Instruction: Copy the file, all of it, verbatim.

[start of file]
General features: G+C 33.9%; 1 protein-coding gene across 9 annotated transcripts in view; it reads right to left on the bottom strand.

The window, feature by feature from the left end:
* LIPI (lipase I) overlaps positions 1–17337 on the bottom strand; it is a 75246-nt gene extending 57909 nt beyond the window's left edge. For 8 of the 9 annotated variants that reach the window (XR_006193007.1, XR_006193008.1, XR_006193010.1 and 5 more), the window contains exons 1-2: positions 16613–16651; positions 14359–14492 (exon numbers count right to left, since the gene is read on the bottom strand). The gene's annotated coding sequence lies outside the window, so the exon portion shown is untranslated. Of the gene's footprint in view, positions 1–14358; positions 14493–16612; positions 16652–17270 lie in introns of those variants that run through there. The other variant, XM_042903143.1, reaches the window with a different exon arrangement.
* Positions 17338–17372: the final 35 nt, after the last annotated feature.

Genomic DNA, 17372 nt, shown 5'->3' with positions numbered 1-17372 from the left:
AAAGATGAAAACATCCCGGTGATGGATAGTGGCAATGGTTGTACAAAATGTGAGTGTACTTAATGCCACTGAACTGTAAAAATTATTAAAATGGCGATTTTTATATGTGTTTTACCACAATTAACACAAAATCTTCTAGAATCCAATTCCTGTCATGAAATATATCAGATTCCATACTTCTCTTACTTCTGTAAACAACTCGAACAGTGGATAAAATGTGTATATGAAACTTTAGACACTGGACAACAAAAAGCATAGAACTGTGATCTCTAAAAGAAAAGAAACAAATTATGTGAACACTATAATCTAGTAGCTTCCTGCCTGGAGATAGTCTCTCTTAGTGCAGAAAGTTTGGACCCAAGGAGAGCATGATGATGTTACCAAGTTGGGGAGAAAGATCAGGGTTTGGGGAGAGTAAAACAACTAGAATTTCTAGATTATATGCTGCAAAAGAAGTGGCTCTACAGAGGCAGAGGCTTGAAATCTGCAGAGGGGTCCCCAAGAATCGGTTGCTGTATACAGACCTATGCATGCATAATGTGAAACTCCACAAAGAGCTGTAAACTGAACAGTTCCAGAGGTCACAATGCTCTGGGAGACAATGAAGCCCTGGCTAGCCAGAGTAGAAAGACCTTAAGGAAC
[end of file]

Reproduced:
General features: G+C 33.9%; 1 protein-coding gene across 9 annotated transcripts in view; it reads right to left on the bottom strand.

The window, feature by feature from the left end:
* LIPI (lipase I) overlaps positions 1–17337 on the bottom strand; it is a 75246-nt gene extending 57909 nt beyond the window's left edge. For 8 of the 9 annotated variants that reach the window (XR_006193007.1, XR_006193008.1, XR_006193010.1 and 5 more), the window contains exons 1-2: positions 16613–16651; positions 14359–14492 (exon numbers count right to left, since the gene is read on the bottom strand). The gene's annotated coding sequence lies outside the window, so the exon portion shown is untranslated. Of the gene's footprint in view, positions 1–14358; positions 14493–16612; positions 16652–17270 lie in introns of those variants that run through there. The other variant, XM_042903143.1, reaches the window with a different exon arrangement.
* Positions 17338–17372: the final 35 nt, after the last annotated feature.

Genomic DNA, 17372 nt, shown 5'->3' with positions numbered 1-17372 from the left:
AAAGATGAAAACATCCCGGTGATGGATAGTGGCAATGGTTGTACAAAATGTGAGTGTACTTAATGCCACTGAACTGTAAAAATTATTAAAATGGCGATTTTTATATGTGTTTTACCACAATTAACACAAAATCTTCTAGAATCCAATTCCTGTCATGAAATATATCAGATTCCATACTTCTCTTACTTCTGTAAACAACTCGAACAGTGGATAAAATGTGTATATGAAACTTTAGACACTGGACAACAAAAAGCATAGAACTGTGATCTCTAAAAGAAAAGAAACAAATTATGTGAACACTATAATCTAGTAGCTTCCTGCCTGGAGATAGTCTCTCTTAGTGCAGAAAGTTTGGACCCAAGGAGAGCATGATGATGTTACCAAGTTGGGGAGAAAGATCAGGGTTTGGGGAGAGTAAAACAACTAGAATTTCTAGATTATATGCTGCAAAAGAAGTGGCTCTACAGAGGCAGAGGCTTGAAATCTGCAGAGGGGTCCCCAAGAATCGGTTGCTGTATACAGACCTATGCATGCATAATGTGAAACTCCACAAAGAGCTGTAAACTGAACAGTTCCAGAGGTCACAATGCTCTGGGAGACAATGAAGCCCTGGCTAGCCAGAGTAGAAAGACCTTAAGGAAC